Penelope had gotten very used to making hard decisions in the past few weeks.  She had thought things were at their worst three years ago when her mother died, but recent events were making her reconsider that.  Her extended family had all but turned their back on her, and her stepdad had made it clear that her staying in his house was conditional.  Moving in with Jacob was not an option, since he had dumped her.
She cursed herself again for going to that party.  If she hadn’t gotten drunk….
She stood still in front of the pawn shop with a taped-up cardboard box tucked under her arm.  She had to stop thinking and just walk inside, but the thought of crossing the threshold made her eyes water and her throat close up.   Despite that, she placed one foot in front of the other until she was through the door.  Once inside, she started to tremble.  Penelope found an empty bench inside the pawn shop and sat down before she could drop the box.
The shop was empty this early in the morning.  An older, obese woman behind a display case closed her laptop and looked at Penelope from across the room.  Penelope imagined she could almost hear the woman’s mental “tsk tsk.”
“Can I help you, young lady?”  The woman rapped her fingers on the display case that served as her counter.  Inside the case, cheap jewelry caught the light.  Behind the woman were racks of various mismatched antiques.
“Yeah, just give me a minute.  I’m not feeling well.”  This was the truth.  Penelope hadn’t been feeling her best for weeks, physically, mentally, or emotionally.
Penelope had to take several minutes to calm down.  Meanwhile, the shopkeeper had turned back to watching TV on her laptop.  The shopkeeper’s nametag said “Manuela.”  She didn’t look up until Penelope placed the box in front of her.  Manuela grabbed a nearby box cutter and opened the box, then held the loose flaps open while Penelope cleared away the packing material, carefully lifted the heavy keepsake out, and placed it to one side.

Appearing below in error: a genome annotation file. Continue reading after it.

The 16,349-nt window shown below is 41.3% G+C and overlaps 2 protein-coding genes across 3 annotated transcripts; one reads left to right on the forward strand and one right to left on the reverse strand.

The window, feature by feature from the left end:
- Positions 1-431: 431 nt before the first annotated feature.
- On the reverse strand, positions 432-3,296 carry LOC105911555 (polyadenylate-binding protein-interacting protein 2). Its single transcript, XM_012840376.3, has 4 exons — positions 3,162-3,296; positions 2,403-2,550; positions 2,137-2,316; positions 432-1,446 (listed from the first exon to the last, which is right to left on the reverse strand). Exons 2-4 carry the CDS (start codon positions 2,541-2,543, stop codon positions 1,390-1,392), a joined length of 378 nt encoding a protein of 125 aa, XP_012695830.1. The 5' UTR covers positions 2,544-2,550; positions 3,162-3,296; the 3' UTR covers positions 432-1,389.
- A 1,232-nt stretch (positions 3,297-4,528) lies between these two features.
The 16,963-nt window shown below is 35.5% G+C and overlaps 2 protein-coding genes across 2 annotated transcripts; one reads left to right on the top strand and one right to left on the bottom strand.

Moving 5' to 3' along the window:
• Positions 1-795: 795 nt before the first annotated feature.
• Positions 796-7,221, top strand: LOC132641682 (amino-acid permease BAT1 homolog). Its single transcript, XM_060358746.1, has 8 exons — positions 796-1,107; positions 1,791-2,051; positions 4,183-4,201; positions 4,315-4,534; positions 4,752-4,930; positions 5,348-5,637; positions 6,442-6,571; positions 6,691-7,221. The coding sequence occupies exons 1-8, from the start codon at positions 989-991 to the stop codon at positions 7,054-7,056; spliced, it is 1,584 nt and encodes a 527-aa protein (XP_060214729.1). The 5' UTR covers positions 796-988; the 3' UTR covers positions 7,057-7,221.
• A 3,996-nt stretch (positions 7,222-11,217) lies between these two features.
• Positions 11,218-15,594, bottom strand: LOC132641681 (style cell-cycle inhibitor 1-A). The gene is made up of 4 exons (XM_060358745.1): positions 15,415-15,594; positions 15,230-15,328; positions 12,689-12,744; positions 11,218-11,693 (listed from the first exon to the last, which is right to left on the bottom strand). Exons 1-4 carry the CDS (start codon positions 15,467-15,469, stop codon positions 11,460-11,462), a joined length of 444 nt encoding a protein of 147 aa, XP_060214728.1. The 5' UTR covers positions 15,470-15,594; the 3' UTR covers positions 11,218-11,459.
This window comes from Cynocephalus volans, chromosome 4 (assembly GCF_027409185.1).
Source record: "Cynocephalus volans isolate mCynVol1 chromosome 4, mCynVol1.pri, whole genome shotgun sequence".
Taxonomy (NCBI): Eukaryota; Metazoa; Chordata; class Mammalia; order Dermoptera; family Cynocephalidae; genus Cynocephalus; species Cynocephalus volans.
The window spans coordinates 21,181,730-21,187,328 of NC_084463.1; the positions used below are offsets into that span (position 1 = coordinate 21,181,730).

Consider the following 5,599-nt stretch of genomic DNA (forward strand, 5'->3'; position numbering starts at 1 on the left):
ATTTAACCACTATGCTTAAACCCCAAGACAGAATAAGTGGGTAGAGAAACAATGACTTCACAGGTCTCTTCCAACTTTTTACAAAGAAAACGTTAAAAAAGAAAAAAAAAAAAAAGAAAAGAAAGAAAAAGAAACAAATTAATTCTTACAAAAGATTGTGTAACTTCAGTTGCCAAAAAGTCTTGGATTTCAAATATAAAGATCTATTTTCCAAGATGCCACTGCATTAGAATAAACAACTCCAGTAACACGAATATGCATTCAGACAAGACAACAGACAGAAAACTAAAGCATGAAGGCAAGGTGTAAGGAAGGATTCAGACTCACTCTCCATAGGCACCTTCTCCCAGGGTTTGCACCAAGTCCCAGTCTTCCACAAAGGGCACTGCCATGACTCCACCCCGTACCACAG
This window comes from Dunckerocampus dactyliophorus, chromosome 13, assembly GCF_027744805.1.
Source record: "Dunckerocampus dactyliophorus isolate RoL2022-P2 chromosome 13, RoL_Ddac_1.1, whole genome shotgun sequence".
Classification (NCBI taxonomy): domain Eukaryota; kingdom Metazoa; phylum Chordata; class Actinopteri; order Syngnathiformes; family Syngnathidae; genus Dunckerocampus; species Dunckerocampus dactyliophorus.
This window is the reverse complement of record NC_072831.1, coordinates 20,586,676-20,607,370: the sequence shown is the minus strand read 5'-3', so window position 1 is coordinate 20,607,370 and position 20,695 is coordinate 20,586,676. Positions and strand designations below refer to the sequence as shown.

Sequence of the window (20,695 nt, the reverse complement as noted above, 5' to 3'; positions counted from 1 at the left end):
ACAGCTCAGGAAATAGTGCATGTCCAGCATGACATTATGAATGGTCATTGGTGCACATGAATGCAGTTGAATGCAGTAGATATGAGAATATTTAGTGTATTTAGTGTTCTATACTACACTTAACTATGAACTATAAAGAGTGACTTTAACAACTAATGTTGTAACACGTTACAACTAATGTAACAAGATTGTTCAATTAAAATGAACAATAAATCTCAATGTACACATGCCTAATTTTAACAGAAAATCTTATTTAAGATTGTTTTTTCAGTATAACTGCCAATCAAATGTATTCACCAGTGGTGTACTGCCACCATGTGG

It was an old but still beautiful model of a carousel made of metal and wood with ceramic horses.  Obviously hand-crafted, every horse had a different color and pose.  Penelope lovingly caressed her favorite horse with her fingertips.  It was pure white and designed to look like it was gazing behind at its invisible rider.
For an eternal moment, Penelope could hear her mother’s voice as clearly as if she was standing next to her.  “You know, Nell, that carousel belonged to your great-grandmother.  It has been in your room since you were a baby.  At night, I’d lay you down in your crib and wind it up so you could listen to the lullabies.  I never had any trouble putting you down for the night.” Her mom had told the story so often that Penelope used to tune it out.  Now, she was holding on to the words, the sound of her mother’s voice, like a fragile glass figurine.
The words slipped away into the space between memories when Manuela snapped her fingers at Penelope’s face.  “I asked you a question, honey.  Do you know how old it is?”
“Oh,” she replied distantly, “Uh, late 1800’s?”  There was a pause.  “It’s a music box.  It plays a few different tunes and spins,” she added in a monotone.
Manuela grunted in acknowledgement as she gently lifted the carousel to look at the underside.  “The serial number’s in decent shape, still readable.  Lichfield & Siebel, good company.  The metal’s pretty tarnished…”   She wound it up and the carousel started to turn while tinkling the notes to “Hush, Little Baby.”  A small smile contorted the wrinkles on the shopkeeper’s face.  “Sounds good, and the motor still works.  I can give you $250 for it.”
Penelope had watched enough reality pawning shows to know not to take the first offer.  “I think it’s worth closer to $400.”
“I’ll give you $300.  That’s as high as I can go.”
“Are you certain you can’t give me $325?”
Manuela opened up a metal box beside her laptop.  It was full of cash.  Manuela counted out six fifties, a ten, and a five.  “That’s what you’re getting.”  Penelope stared at the bills for a moment before picking them up off the counter.  She briskly turned around and walked toward the door, ignoring Manuela’s contrived “Have a nice day.”
The money would be enough to cover the testing fees for her GED.  The rest would be saved toward the crib.

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